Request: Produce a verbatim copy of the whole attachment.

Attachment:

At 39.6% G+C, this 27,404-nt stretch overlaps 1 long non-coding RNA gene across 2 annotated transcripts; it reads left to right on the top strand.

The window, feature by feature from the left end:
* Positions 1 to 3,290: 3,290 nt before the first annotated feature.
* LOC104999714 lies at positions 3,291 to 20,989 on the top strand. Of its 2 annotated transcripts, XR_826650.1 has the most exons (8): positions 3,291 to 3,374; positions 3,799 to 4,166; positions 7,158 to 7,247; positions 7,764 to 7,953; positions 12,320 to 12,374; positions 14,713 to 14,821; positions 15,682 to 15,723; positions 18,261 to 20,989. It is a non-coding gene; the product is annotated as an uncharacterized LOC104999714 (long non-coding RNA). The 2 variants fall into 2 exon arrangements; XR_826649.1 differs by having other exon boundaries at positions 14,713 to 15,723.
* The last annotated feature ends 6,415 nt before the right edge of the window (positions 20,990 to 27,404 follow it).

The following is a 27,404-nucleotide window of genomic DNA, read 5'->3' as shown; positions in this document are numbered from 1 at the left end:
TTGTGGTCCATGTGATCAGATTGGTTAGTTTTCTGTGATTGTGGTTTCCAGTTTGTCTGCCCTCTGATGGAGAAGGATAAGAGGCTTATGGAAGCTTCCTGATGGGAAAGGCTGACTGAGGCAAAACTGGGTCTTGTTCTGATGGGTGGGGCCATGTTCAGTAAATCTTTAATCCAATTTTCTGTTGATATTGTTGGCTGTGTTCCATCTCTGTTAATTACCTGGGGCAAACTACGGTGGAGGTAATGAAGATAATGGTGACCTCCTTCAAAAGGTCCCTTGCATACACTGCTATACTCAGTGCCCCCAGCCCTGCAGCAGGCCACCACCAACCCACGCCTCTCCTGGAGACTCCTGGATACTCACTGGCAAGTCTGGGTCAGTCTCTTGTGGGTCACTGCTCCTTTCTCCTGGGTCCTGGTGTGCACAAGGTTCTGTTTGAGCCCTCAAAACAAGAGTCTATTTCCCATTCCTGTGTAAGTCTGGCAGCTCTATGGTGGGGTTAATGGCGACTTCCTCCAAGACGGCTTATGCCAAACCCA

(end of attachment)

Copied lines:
At 39.6% G+C, this 27,404-nt stretch overlaps 1 long non-coding RNA gene across 2 annotated transcripts; it reads left to right on the top strand.

The window, feature by feature from the left end:
* Positions 1 to 3,290: 3,290 nt before the first annotated feature.
* LOC104999714 lies at positions 3,291 to 20,989 on the top strand. Of its 2 annotated transcripts, XR_826650.1 has the most exons (8): positions 3,291 to 3,374; positions 3,799 to 4,166; positions 7,158 to 7,247; positions 7,764 to 7,953; positions 12,320 to 12,374; positions 14,713 to 14,821; positions 15,682 to 15,723; positions 18,261 to 20,989. It is a non-coding gene; the product is annotated as an uncharacterized LOC104999714 (long non-coding RNA). The 2 variants fall into 2 exon arrangements; XR_826649.1 differs by having other exon boundaries at positions 14,713 to 15,723.
* The last annotated feature ends 6,415 nt before the right edge of the window (positions 20,990 to 27,404 follow it).

The following is a 27,404-nucleotide window of genomic DNA, read 5'->3' as shown; positions in this document are numbered from 1 at the left end:
TTGTGGTCCATGTGATCAGATTGGTTAGTTTTCTGTGATTGTGGTTTCCAGTTTGTCTGCCCTCTGATGGAGAAGGATAAGAGGCTTATGGAAGCTTCCTGATGGGAAAGGCTGACTGAGGCAAAACTGGGTCTTGTTCTGATGGGTGGGGCCATGTTCAGTAAATCTTTAATCCAATTTTCTGTTGATATTGTTGGCTGTGTTCCATCTCTGTTAATTACCTGGGGCAAACTACGGTGGAGGTAATGAAGATAATGGTGACCTCCTTCAAAAGGTCCCTTGCATACACTGCTATACTCAGTGCCCCCAGCCCTGCAGCAGGCCACCACCAACCCACGCCTCTCCTGGAGACTCCTGGATACTCACTGGCAAGTCTGGGTCAGTCTCTTGTGGGTCACTGCTCCTTTCTCCTGGGTCCTGGTGTGCACAAGGTTCTGTTTGAGCCCTCAAAACAAGAGTCTATTTCCCATTCCTGTGTAAGTCTGGCAGCTCTATGGTGGGGTTAATGGCGACTTCCTCCAAGACGGCTTATGCCAAACCCA